There could be as many as150,000 drone jobs in Europe by the year 2050, says a report out from the EU Committee of Britain’s House of Lords. Those jobs include manufacturing and other support work in addition to piloting. In the United States, the drone business has claimed there will be a similar bonanza. But there are a few catches.
People will need to learn how to fly them. In the United Kingdom, commercial drone pilots require a type of aviation permit; regulations ban them from being flown over built-up regions or crowds, or out of sight. But the aviation sector is still worried. It’s said that “leisure” users may at some time cause “a catastrophic accident,” which could harm the development of the business, the report states.
We all have great ambitions when we buy our first drones. We can visualize the perfect flight with our new quadcopter gliding effortlessly through the sky. We consider all the great shots we can take from this new vantage point. But, it is far to easy to get ahead of ourselves. You may have the means to get airborne, but you also need plenty of skill and drone pilot training to do so in style.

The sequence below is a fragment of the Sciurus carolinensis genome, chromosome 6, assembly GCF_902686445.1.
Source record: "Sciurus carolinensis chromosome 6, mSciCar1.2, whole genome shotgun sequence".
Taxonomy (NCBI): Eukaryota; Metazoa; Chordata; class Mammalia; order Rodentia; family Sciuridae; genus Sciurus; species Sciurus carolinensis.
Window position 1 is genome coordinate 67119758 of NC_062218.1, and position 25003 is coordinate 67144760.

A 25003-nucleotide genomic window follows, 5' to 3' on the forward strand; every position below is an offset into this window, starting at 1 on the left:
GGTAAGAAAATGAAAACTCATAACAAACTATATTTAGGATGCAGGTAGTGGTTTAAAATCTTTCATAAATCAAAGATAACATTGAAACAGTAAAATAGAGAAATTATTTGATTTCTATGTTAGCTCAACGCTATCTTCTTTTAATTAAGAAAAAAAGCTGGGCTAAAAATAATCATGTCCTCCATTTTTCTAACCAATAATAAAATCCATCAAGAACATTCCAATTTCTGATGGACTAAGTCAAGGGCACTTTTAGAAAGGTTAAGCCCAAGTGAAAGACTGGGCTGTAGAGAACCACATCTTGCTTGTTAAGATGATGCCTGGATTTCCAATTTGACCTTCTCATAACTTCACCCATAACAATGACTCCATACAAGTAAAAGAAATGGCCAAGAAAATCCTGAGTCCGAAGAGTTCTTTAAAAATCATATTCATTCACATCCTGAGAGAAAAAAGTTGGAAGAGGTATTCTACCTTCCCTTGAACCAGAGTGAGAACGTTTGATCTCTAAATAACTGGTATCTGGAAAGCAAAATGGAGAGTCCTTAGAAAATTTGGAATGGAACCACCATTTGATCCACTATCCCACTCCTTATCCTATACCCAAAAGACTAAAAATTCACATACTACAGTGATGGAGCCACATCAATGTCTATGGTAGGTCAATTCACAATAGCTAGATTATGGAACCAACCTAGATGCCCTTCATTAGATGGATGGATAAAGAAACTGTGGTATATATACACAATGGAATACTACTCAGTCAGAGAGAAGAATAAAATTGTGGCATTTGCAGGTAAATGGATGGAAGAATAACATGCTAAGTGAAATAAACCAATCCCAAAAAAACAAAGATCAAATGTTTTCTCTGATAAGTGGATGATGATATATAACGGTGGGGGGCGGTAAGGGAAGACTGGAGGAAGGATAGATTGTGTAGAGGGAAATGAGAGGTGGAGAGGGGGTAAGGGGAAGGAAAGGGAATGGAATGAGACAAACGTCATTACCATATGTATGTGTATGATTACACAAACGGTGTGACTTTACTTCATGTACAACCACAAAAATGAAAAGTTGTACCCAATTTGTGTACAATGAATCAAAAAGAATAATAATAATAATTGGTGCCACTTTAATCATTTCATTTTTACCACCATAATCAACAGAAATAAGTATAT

It can take hours of study and careful drone pilot training to get to grips with these machines. They are intricate pieces of technology that demand respect. Therefore, you need to master some of the basics of flight before you start showing off.
Ideally, you need to understand the following before you set off on any grand adventure.
- The basic specifications and jargon associated with your machine
- The fundamental controls for flight
- Safety considerations and checklists that are essential before any flight
- Some of the most important flight patterns
Europe’s Drones Flying Regulation
In recent years, the use of unmanned aerial vehicles (UAV) otherwise commonly known as drones has increased drastically for both commercial and private leisure use.
UAVs unlike the remote-controlled traditional model aircraft that has been in use with hobbyists for many years are fitted with video cameras.
As such operating drones may pose a greater risk to the general public as well as other aircraft as there are no well-established guidelines for their operation. Keep on reading!